If We Read Jesus's Parables Like Some Modern Christian Reviewers . . .



Below is a parody article I wrote. It's occurred to me, on occasion, that some published Christian critics can really rip to shreds some thoughtful Christian literature for fallacious and/or ethnocentric reasons. As we seek to become good listeners who are slow to become angry, let's always seek context and embrace the complexity that comes with every penned sentence in both Scripture and its interpretations. Otherwise, we could badly misread something really important, as did the fictional character below:


Want to learn about the Kingdom of Heaven? How about interpretation of law, or the end of the world? These are the subjects that Jesus, son of Joseph, addresses in his very popular Parables. And make no mistake, the Parables are very popular. They’ve been made into reboots, plays, films, and flannel-graphs all over the world for hundreds of years. But I, as a modern, theologically-thinking and conservative evangelical critic of books and literature, cannot endorse these stories for evangelism or discipleship in church or church-sanctioned ventures. This is for three reasons, as outlined below:


1) The stories are too obscure. Unless you’re a farmer in the Ancient Near East, or at least a longtime resident of Israel during the era known as 2nd Temple Judaism, you’d have a lot of trouble following along with all the similes that the author involves. It seems that the author really wanted to package his message for a particular demographic, but many modern pastors would argue that doing so is “dumbing/watering down the message” and that “the Gospel should speak for itself.” Perhaps the author could have been more clear with a main point for each Parable, and not try to have multiple purposes of edification in a singular parable. This brings me to my next point.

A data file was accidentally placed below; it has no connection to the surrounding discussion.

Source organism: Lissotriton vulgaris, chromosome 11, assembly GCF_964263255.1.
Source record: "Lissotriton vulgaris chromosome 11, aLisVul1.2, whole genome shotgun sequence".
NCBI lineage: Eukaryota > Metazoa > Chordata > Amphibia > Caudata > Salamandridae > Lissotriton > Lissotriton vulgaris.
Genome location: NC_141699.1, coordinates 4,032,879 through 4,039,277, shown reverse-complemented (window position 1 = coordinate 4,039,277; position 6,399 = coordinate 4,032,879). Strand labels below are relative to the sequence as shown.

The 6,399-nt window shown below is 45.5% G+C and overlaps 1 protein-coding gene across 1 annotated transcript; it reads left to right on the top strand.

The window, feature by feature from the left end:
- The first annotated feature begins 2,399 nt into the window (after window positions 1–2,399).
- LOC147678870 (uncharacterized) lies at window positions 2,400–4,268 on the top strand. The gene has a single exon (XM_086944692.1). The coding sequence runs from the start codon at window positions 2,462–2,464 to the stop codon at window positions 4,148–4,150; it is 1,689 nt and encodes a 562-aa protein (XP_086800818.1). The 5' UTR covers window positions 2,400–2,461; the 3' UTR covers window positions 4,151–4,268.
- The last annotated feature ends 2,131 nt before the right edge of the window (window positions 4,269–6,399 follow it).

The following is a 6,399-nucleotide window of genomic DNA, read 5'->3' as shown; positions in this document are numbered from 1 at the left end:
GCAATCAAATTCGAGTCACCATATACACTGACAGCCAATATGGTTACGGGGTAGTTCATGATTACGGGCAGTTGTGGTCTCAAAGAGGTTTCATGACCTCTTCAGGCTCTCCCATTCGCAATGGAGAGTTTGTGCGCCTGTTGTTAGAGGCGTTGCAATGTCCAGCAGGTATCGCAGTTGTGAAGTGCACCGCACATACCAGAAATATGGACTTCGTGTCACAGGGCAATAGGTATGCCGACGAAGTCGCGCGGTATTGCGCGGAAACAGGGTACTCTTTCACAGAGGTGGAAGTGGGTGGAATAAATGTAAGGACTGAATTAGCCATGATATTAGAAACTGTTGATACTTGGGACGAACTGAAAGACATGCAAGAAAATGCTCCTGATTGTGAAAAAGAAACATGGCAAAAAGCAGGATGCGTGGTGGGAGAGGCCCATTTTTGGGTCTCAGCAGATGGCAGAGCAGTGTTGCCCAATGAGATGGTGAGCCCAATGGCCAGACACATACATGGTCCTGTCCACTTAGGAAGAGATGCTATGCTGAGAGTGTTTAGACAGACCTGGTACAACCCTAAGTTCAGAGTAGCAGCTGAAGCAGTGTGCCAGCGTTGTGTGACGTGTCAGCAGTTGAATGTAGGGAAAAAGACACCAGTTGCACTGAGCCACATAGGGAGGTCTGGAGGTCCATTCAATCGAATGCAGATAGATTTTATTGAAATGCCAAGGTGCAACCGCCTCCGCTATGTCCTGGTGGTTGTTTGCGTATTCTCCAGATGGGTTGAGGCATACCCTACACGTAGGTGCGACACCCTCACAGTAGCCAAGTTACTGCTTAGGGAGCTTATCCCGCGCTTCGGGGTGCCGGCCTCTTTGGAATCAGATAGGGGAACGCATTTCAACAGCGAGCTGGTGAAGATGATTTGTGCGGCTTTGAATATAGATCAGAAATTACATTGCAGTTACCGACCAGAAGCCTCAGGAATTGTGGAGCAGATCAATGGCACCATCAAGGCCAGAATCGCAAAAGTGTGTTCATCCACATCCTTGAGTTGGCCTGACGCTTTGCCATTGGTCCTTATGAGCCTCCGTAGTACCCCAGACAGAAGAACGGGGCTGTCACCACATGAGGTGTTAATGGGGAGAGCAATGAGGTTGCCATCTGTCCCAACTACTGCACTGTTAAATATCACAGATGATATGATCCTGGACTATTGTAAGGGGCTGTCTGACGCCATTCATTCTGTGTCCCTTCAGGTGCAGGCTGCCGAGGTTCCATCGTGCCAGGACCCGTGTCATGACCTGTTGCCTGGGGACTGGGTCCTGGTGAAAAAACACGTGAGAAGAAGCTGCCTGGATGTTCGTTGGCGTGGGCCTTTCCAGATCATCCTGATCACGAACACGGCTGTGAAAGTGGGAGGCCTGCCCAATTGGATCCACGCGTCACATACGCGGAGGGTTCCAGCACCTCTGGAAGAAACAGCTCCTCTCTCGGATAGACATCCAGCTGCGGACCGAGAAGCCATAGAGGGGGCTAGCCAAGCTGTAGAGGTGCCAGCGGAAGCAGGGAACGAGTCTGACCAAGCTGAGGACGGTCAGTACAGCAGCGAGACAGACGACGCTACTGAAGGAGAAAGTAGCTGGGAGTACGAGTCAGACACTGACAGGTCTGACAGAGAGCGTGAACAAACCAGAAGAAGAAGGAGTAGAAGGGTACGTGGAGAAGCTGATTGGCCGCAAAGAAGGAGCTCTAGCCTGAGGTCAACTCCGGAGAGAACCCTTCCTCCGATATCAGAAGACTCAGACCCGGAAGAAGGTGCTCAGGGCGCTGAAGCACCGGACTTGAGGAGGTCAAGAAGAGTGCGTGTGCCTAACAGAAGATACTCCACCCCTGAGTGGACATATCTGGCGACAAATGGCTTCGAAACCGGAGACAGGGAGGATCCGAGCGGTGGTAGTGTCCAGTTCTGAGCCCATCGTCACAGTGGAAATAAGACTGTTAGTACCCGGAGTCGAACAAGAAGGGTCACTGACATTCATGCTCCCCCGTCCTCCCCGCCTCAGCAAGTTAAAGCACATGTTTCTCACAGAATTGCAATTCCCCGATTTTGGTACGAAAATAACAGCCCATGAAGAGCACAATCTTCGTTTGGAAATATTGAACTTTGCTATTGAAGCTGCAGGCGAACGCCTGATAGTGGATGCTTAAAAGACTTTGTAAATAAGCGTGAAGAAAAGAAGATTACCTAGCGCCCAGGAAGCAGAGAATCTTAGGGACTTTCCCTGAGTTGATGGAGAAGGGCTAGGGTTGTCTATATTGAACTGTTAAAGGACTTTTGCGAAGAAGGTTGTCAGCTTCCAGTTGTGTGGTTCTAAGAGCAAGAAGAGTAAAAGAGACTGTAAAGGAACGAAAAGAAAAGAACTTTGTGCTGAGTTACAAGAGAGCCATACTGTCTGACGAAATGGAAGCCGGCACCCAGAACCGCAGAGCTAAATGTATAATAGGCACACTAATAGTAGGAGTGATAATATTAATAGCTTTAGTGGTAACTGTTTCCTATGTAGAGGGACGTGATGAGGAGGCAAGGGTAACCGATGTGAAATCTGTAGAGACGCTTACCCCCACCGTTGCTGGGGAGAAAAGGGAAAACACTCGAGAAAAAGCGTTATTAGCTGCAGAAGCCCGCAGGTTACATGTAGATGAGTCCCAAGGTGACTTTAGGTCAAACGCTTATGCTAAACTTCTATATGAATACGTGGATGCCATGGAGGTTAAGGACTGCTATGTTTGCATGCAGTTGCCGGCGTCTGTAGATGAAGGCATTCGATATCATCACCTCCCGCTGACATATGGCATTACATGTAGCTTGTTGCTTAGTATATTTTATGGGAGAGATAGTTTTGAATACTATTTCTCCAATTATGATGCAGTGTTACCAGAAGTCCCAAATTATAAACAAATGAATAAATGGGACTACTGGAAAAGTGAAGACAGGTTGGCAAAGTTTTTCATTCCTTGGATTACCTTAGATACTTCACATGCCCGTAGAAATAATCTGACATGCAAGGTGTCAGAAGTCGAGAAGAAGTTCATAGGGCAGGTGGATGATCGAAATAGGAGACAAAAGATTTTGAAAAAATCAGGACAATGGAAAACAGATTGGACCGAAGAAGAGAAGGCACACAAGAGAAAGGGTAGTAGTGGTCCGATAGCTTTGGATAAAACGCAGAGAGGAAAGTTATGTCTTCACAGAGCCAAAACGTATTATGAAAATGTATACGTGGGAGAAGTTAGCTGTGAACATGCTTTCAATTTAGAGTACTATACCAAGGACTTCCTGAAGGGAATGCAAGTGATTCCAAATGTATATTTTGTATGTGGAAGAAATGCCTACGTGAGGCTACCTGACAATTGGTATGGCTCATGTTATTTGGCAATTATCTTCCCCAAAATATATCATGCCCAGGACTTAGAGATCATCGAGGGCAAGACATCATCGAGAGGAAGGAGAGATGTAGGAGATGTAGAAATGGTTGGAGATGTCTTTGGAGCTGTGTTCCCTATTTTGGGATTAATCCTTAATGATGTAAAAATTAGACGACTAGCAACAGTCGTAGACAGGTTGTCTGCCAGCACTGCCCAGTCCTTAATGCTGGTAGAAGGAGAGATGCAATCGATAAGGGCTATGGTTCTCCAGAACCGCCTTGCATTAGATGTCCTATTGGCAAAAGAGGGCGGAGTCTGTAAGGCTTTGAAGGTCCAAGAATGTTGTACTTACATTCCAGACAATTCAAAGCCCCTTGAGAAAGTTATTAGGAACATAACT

2) The stories do not follow common homiletical structure. It’s difficult for me to endorse the Parables for use in Bible studies when it doesn’t follow the common layout of a popular sermon. A sermon usually has a well-stated proposition, three points for easy memorization (e.g. this review), and a demographic-tailored application. Granted, the Parables are stories and don’t involve points. However, the propositions and applications are both hard-to-find and vague. What are we to do with the story of the Prodigal Son, for example? Increase home security so our children can’t run away? Find ways to wire money so our child doesn’t have to work on a pig farm? It seems that the Parables are lacking specific and practical applications that many modern sermons have, even if they’re shallow.


3) The stories never explicitly mention the Gospel. Most disappointingly, the Parables never mention the Penal Substitution of the Doctrine of Atonement. They don’t even make strong theological implications. If anything, the Parables could cause theological confusion due to the plethora of similes employed. It’s frequently perceived today that, according to influential conservative churches, the answer to personal righteousness, community flourishing, and eternal salvation is dominantly the intellectual submission to a certain list of theological beliefs. Such theological conversation is never visibly pursued in the Parables, much less the Gospel and the call to repent. How else did the author expect his message to get across?


In conclusion, the Parables may be more widely read than any other book in history, but some other statistics about them are a bit disconcerting. The author had no formal education in theology and would often preach to the lowly of society. More than once, the author got into heated arguments with scholars of his time and was thrown out of the temple. He was later arrested and executed for religious blasphemy and suspected anarchy. Along with these controversies of his personal life, the author’s excessive use of simile and obscurity may heavily discourage Sunday school teachers and ministry leaders from using his work to teach about the Christian life.

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